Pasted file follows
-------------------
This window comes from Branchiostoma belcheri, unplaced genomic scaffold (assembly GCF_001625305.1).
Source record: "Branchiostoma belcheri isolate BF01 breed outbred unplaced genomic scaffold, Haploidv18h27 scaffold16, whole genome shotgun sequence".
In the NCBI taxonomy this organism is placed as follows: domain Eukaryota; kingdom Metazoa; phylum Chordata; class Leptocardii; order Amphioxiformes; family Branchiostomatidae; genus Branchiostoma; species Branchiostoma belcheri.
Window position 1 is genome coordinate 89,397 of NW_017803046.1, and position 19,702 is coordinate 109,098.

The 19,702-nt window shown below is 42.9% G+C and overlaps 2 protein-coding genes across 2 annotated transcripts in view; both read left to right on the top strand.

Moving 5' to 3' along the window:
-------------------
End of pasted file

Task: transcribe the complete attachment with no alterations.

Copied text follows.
This window comes from Branchiostoma belcheri, unplaced genomic scaffold (assembly GCF_001625305.1).
Source record: "Branchiostoma belcheri isolate BF01 breed outbred unplaced genomic scaffold, Haploidv18h27 scaffold16, whole genome shotgun sequence".
In the NCBI taxonomy this organism is placed as follows: domain Eukaryota; kingdom Metazoa; phylum Chordata; class Leptocardii; order Amphioxiformes; family Branchiostomatidae; genus Branchiostoma; species Branchiostoma belcheri.
Window position 1 is genome coordinate 89,397 of NW_017803046.1, and position 19,702 is coordinate 109,098.

The 19,702-nt window shown below is 42.9% G+C and overlaps 2 protein-coding genes across 2 annotated transcripts in view; both read left to right on the top strand.

Moving 5' to 3' along the window: